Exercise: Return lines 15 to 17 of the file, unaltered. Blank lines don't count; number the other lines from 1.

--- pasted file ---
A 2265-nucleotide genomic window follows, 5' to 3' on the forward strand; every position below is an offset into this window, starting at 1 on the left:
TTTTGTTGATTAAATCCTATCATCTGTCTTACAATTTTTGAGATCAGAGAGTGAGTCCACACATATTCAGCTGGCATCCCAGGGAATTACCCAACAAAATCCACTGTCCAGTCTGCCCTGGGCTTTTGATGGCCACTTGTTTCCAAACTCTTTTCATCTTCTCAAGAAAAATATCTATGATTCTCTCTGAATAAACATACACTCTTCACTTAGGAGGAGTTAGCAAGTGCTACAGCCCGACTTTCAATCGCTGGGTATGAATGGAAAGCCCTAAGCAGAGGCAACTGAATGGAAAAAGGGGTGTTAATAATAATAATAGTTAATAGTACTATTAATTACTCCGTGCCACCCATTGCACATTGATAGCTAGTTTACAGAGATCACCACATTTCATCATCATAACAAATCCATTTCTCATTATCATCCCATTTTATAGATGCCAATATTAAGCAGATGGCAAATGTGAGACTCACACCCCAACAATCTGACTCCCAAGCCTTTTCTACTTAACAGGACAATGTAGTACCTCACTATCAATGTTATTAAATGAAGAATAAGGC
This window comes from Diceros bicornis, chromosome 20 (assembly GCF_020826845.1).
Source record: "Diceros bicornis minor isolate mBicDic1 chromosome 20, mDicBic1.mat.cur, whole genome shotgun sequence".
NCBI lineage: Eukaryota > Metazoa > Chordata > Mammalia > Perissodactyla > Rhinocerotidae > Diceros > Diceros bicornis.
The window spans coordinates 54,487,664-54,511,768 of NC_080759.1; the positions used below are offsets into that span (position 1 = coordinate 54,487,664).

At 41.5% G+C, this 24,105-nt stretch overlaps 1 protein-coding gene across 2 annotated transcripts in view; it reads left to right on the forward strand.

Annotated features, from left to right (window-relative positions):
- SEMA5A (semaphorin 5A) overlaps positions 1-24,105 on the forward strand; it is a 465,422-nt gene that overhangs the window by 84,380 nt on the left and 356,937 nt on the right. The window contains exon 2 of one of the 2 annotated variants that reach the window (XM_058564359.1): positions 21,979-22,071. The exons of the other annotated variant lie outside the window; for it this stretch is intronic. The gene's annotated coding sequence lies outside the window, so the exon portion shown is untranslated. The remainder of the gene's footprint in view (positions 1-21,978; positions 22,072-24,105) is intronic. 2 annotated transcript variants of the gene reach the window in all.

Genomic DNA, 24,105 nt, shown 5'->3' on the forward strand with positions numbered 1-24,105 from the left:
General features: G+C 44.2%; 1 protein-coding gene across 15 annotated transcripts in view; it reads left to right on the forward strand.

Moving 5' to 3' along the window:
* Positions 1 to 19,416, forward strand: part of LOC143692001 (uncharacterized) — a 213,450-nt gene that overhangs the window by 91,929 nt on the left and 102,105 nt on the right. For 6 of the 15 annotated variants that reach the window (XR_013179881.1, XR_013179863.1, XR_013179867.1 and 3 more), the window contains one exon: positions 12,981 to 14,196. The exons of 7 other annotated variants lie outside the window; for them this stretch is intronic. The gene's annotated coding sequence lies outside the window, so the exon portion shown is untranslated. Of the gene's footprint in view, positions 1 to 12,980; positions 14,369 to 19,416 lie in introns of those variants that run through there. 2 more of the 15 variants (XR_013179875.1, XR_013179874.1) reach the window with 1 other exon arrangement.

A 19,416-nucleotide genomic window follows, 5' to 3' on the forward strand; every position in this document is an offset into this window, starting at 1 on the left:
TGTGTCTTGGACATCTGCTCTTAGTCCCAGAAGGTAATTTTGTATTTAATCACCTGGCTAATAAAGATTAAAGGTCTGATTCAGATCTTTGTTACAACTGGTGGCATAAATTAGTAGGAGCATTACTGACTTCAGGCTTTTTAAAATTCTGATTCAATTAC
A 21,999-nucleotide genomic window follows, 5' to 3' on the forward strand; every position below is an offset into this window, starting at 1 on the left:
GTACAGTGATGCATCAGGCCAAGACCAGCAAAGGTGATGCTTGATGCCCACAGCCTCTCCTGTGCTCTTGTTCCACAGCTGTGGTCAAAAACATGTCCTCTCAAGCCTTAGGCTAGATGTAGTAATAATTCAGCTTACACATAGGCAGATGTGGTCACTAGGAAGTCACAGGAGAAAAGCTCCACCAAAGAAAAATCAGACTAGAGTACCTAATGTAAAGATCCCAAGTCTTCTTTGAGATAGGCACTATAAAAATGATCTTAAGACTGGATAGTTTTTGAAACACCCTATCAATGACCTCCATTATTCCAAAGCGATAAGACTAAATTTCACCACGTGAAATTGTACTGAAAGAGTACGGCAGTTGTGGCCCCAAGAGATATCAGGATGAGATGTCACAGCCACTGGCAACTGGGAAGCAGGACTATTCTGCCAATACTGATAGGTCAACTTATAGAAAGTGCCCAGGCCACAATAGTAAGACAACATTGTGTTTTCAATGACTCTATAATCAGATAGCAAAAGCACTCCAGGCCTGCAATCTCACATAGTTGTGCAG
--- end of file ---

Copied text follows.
TGTGTCTTGGACATCTGCTCTTAGTCCCAGAAGGTAATTTTGTATTTAATCACCTGGCTAATAAAGATTAAAGGTCTGATTCAGATCTTTGTTACAACTGGTGGCATAAATTAGTAGGAGCATTACTGACTTCAGGCTTTTTAAAATTCTGATTCAATTAC
A 21,999-nucleotide genomic window follows, 5' to 3' on the forward strand; every position below is an offset into this window, starting at 1 on the left:
GTACAGTGATGCATCAGGCCAAGACCAGCAAAGGTGATGCTTGATGCCCACAGCCTCTCCTGTGCTCTTGTTCCACAGCTGTGGTCAAAAACATGTCCTCTCAAGCCTTAGGCTAGATGTAGTAATAATTCAGCTTACACATAGGCAGATGTGGTCACTAGGAAGTCACAGGAGAAAAGCTCCACCAAAGAAAAATCAGACTAGAGTACCTAATGTAAAGATCCCAAGTCTTCTTTGAGATAGGCACTATAAAAATGATCTTAAGACTGGATAGTTTTTGAAACACCCTATCAATGACCTCCATTATTCCAAAGCGATAAGACTAAATTTCACCACGTGAAATTGTACTGAAAGAGTACGGCAGTTGTGGCCCCAAGAGATATCAGGATGAGATGTCACAGCCACTGGCAACTGGGAAGCAGGACTATTCTGCCAATACTGATAGGTCAACTTATAGAAAGTGCCCAGGCCACAATAGTAAGACAACATTGTGTTTTCAATGACTCTATAATCAGATAGCAAAAGCACTCCAGGCCTGCAATCTCACATAGTTGTGCAG